As a sign I was “meant” to be in this far flung place, a brief sojurn to a bridge where a series of antique dealers were gathered resulted in a find that in any other circumstance would have been almost staged. As an avid music collector, I have over the decades picked up dozens upon dozens of recordings of Jesus Christ Superstar. Having just about every release available it of course becomes more and more challenging to secure new versions, but there on that bridge, sitting in the front of a giant pile of records baking in the sun, there was a 1991 bootleg version of the original recording. Its cover in dull gold with Cyrillic writing, this release is a surreal souvenir to a particular time, evoking the months between the opening up during Glasnost of Soviet culture to such decadent Western music, and just prior to the full collapse where black markets would reign and legalities were secondary to the massive shift in political culture.

Heading north from the city, we set out on a nearly ten hour drive, first up to the Black Sea coast, and then through the winding paths that carried us deep into the high Caucus mountains. The drive was revelatory, providing a way to experience this land in all its myriad forms, as the flat plains gave way to beautiful foothills and then to the looming peaks that define the mountain regions. As someone who’s not a terrific passenger, particularly on such a twisting journey, any trepidation or ill effect was trumped by the sheer majesty of the journey, evidence of just why these hardy peoples were able in these nestled valleys to escape the ravages of invasion and to maintain hold of their own practices despite all who attempted to wrestle control over the centuries.

The roads are made of poured concrete, and most are pitted due to the inevitable rock falls from the steep cliffs above. This is the only path in and out, and I was thinking of how every piece of material, from construction material to our food and even something banal like toilet paper, would have to be shipped on these narrow, treacherous roads. As we carefully navigated the trail, we’d often be mere feet away from thousand-foot drops off to the side, with nothing in the way of guardrails that no doubt would be mandated in my overly-regulated home country. Boulders the size of houses littered the sides of the roads, reminders of what can occur when the mountains choose to shed some of their material on those daring to traverse its valleys below.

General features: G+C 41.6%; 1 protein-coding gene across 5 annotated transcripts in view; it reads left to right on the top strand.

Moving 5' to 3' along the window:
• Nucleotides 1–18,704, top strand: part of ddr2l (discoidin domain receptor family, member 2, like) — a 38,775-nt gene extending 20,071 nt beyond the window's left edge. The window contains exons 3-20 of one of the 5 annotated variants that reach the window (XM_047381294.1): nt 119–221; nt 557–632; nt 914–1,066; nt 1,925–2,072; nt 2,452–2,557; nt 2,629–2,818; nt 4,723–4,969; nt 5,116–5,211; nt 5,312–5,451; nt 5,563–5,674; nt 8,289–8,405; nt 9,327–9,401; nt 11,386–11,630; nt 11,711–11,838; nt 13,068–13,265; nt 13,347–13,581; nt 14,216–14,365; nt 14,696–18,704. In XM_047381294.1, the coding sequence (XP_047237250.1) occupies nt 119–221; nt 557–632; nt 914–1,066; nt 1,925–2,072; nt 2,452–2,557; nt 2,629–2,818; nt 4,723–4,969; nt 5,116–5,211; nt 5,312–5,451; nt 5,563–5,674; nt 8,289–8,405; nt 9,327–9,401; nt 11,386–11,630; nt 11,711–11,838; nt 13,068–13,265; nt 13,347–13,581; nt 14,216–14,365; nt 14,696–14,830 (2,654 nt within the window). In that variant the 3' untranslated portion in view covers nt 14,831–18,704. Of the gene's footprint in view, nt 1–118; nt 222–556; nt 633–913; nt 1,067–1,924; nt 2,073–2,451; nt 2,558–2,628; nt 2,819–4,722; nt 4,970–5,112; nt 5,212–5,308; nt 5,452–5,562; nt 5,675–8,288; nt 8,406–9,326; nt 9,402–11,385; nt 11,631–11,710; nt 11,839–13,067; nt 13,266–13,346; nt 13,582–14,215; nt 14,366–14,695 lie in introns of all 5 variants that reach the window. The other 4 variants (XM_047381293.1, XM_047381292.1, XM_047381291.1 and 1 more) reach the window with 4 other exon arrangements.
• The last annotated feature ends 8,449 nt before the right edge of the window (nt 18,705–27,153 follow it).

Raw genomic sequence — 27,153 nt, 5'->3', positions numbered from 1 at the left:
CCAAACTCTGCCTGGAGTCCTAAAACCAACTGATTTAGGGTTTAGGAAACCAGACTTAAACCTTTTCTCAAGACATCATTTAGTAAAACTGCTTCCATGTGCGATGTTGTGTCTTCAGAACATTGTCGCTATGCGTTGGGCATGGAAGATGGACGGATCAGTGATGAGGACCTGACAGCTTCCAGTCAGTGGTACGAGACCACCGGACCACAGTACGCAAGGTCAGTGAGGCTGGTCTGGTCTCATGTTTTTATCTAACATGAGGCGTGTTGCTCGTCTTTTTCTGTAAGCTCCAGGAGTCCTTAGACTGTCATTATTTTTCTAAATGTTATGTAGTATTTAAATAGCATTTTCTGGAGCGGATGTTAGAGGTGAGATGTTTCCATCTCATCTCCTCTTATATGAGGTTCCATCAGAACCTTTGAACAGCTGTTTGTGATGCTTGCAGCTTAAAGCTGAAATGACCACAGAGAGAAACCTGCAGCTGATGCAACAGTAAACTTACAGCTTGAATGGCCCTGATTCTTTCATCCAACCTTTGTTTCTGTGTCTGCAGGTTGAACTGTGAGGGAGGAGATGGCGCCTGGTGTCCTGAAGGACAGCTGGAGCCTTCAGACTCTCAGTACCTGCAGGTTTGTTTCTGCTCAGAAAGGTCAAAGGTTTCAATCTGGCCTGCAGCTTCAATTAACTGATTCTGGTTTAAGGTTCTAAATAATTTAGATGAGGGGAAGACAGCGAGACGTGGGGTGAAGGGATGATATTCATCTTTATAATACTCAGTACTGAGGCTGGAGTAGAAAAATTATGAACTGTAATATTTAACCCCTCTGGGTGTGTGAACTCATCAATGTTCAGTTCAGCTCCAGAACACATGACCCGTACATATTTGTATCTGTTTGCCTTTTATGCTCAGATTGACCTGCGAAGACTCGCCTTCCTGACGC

Finally arriving in Mestia, the locale for the film festival that had drawn me to this faraway place, the view was as breathtaking as any. Ancient decrees for each family to have a tower both for defensive protection and as buttress against avalanche means the landscape is dotted with this tiny castles, each an echo of the past and a signpost to the various families that have populated this area from time immemorial. Modern hotels, some bars and restaurants, and a newly constructed ski resort further up the hill speak to the regions’ touristic ambitions, and hundreds of young people roamed the streets of the town at all hours.

This was perhaps less surreal than the livestock that also wandered the streets at all hours, the fences at the farms that line the steep peaks of the mountains that loomed above often keeping the cows out rather than in. As expensive 4×4’s dash about the pitted roads, bemused cattle simply provide a different road obstacle to navigate. With the sun shining off the grasslands in the distance, the rush of torrential water coming from peaks even higher in the distance, it was impossible not to feel the view itself was the most cinematically impactful of all, feeling just about every moment like something more out of imagination than of real life.

Over the days we were treated to a number of excursions and a countless number of meals, almost always consisting of the same Georgian dishes, but each providing their unique spin on the meat-heavy dishes, warm breads and the like. While one so-called colleague behaved in particularly egregious ways, fouling even the most bucolic of adventures thanks to their appalling selfishness that manifested as both narcissistic and embarrassingly rude to our hosts, we as a group still managed to find space to simply revel in the beauty of the surrounding and the deliciousness of the culinary adventures.